Neil Young and Crazy Horse have a new record coming out Tuesday. Americana is blistering guitar romp through the classic American songbook, from the 1800s to doo-wop and beyond. Well today we we have a 40 minute film created by Bernard Shakey (Young's alias) filled with the music from Americana.
Patrick Watson has a lovely, flexible voice and a gift for wringing evocative sounds out of everything from vintage keyboards to bicycle chains, but his real gift lies in his ability to maximize beauty at all times; to guide every noise in such a way that it coheres into something dramatic and graceful. When the Polaris Prize winner performs, he seems almost hypnotized by the sounds around him, yet every second and every unlikely component seems plotted to maximize its impact.
In recent years, J. Tillman has moved from Seattle to Los Angeles, quit his gig as the drummer of Fleet Foxes and abandoned his real name, all to become Father John Misty. On his way into KCRW's studio for a live set, Tillman grabbed a photo of David Lynch off the walls in the hallway — a fitting gesture to his surreal musical alter ego. Here, he shimmies his way through a dedication of sorts to an L.A.
Originally published on Mon June 25, 2012 11:52 am
The L.A. indie-folk band Edward Sharpe and the Magnetic Zeros has been described as looking like something of a hippie cult on stage. Of course, every cult should have a leader, and this one is led by a singer whose real name is Alex Ebert. He has a long beard and long, unkempt hair, and he often doesn't wear a shirt or even shoes. During shows, he dances around in circles shaking a tambourine.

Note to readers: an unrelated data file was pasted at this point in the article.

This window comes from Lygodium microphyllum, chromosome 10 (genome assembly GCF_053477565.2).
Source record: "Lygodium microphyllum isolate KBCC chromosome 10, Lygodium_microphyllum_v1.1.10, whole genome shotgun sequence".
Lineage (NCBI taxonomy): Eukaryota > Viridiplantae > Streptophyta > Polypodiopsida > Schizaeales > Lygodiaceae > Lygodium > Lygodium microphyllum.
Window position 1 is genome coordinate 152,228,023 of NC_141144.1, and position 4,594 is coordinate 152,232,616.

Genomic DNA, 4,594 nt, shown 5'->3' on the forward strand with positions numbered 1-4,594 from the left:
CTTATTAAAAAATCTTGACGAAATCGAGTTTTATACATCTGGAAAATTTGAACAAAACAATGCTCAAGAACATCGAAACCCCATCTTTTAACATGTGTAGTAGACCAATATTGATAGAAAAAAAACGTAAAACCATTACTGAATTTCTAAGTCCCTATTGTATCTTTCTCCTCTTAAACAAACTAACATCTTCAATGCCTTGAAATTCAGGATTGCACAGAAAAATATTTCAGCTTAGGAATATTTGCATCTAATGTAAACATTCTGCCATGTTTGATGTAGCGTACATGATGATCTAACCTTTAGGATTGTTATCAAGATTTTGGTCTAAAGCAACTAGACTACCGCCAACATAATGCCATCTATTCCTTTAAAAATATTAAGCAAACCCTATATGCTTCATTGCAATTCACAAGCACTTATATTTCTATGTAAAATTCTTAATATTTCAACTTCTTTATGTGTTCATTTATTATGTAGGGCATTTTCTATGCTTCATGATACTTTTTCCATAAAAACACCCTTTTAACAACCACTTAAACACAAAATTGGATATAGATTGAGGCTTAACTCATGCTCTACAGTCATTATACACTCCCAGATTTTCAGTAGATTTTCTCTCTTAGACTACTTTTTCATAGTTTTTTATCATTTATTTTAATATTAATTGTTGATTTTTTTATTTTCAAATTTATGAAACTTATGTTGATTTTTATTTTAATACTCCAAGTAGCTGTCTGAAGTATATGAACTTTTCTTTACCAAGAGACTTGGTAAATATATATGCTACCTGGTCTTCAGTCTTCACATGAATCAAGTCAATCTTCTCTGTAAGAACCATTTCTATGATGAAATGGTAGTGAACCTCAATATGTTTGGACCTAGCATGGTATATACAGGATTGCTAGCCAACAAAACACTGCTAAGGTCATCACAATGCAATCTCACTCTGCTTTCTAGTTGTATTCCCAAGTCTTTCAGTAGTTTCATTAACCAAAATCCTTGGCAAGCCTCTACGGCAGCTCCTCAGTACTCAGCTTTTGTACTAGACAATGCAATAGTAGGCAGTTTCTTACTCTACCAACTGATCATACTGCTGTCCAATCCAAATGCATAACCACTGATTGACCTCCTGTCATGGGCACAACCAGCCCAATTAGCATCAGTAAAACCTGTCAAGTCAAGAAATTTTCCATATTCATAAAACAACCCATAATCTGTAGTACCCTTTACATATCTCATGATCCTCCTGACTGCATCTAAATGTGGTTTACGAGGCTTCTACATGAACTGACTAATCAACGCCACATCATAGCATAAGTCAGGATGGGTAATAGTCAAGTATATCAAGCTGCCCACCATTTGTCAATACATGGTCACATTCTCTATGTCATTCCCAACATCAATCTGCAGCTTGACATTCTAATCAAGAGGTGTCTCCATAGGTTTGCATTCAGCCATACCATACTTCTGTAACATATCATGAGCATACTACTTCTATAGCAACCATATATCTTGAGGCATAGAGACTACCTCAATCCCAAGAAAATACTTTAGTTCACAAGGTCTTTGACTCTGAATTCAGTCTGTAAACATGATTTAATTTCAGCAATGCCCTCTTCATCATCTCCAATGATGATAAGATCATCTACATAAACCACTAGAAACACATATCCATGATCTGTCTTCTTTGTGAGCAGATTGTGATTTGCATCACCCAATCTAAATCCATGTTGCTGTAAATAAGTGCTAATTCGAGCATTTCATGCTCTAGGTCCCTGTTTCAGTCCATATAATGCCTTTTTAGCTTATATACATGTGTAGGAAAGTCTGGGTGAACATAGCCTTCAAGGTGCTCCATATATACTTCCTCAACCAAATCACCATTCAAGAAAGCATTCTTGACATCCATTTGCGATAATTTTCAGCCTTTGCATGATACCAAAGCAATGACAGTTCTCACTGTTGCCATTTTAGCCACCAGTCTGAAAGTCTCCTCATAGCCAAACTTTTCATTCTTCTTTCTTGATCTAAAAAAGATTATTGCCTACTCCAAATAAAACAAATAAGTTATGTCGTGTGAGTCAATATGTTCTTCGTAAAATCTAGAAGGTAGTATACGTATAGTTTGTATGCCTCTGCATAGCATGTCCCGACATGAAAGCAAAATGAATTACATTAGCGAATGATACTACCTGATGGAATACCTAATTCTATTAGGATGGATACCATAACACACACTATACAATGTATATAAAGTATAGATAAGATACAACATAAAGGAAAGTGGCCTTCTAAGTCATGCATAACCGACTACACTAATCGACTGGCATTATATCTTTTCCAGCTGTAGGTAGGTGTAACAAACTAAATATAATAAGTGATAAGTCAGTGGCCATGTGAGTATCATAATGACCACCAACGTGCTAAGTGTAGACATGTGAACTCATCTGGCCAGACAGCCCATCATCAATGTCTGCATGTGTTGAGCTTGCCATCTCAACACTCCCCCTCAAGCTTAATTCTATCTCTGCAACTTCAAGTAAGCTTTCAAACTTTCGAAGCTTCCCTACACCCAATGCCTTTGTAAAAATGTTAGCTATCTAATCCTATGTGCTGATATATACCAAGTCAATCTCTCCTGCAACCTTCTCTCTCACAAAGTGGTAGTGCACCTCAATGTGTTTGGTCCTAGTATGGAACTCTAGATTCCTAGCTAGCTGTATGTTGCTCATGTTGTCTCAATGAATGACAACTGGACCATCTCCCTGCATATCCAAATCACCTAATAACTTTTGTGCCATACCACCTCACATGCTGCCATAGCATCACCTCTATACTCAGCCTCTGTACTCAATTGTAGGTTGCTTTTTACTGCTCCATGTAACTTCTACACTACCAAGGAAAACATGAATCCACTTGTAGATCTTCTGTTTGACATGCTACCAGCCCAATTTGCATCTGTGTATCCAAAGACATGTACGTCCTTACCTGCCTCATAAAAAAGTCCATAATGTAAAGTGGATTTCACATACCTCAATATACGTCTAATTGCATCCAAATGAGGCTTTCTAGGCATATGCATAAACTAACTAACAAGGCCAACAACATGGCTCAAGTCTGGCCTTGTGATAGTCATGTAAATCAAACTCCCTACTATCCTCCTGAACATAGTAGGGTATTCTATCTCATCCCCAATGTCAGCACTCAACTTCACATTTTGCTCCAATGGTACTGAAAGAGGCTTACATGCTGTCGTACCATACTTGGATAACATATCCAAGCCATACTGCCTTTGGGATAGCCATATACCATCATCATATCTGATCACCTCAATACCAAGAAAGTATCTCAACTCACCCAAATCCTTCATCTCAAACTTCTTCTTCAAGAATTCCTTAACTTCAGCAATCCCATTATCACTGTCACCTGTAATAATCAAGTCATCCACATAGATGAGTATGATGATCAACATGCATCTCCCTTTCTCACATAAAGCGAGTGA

K-Holes' frayed, exhausted, grimy smear of rock 'n' roll is swaddled in the uneven patchwork of New York City's '80s no-wave scene. The band wields its own unique sort of holler — an earth-colored concrete mold of sax and group mantras and waves of ricocheting build. Within "Child," the opener from K-Holes' second full-length album Dismania, the group's sonic theory is made plain: malignant patience and a straightforward attack, with all five tongues in cheek and aching jaws set firm.
Storied musician and Rock and Roll Hall of Famer Dr. John—Mac Rebennack—released Locked Down, a startling album that marks a significant departure from his recent efforts. The new album, produced by The Black Keys' Dan Auerbach, is an entirely new approach for the iconic Dr. John, featuring as it does his collaboration with Auerbach and a band of young musicians Auerbach hand-picked to make Locked Down at his Nashville studio.
Originally published on Wed December 26, 2012 3:11 pm
Becoming a rock star has major implications — just ask John Mayer. The singer-songwriter's personal history and relationships are all public knowledge, thanks to the enormous media attention that the 34-year-old attracts. The attention in turn attracts trouble, but Mayer, who has just released his fifth solo studio album, tries to take it all in stride.